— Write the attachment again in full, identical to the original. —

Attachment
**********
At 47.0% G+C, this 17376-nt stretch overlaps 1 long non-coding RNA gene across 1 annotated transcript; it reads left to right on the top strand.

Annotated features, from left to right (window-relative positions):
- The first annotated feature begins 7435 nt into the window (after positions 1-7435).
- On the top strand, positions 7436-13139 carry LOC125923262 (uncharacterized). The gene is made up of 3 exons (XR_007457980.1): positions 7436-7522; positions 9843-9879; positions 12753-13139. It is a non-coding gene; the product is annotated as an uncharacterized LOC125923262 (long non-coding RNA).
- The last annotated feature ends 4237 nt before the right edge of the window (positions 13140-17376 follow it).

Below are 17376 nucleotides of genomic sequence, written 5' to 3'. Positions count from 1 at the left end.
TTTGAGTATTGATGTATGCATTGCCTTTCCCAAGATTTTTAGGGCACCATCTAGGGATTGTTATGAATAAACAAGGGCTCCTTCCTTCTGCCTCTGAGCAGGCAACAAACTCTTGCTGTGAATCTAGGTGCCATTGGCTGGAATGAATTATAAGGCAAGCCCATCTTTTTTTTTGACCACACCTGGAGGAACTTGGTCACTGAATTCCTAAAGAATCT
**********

At 47.0% G+C, this 17376-nt stretch overlaps 1 long non-coding RNA gene across 1 annotated transcript; it reads left to right on the top strand.

Annotated features, from left to right (window-relative positions):
- The first annotated feature begins 7435 nt into the window (after positions 1-7435).
- On the top strand, positions 7436-13139 carry LOC125923262 (uncharacterized). The gene is made up of 3 exons (XR_007457980.1): positions 7436-7522; positions 9843-9879; positions 12753-13139. It is a non-coding gene; the product is annotated as an uncharacterized LOC125923262 (long non-coding RNA).
- The last annotated feature ends 4237 nt before the right edge of the window (positions 13140-17376 follow it).

Below are 17376 nucleotides of genomic sequence, written 5' to 3'. Positions count from 1 at the left end.
TTTGAGTATTGATGTATGCATTGCCTTTCCCAAGATTTTTAGGGCACCATCTAGGGATTGTTATGAATAAACAAGGGCTCCTTCCTTCTGCCTCTGAGCAGGCAACAAACTCTTGCTGTGAATCTAGGTGCCATTGGCTGGAATGAATTATAAGGCAAGCCCATCTTTTTTTTTGACCACACCTGGAGGAACTTGGTCACTGAATTCCTAAAGAATCT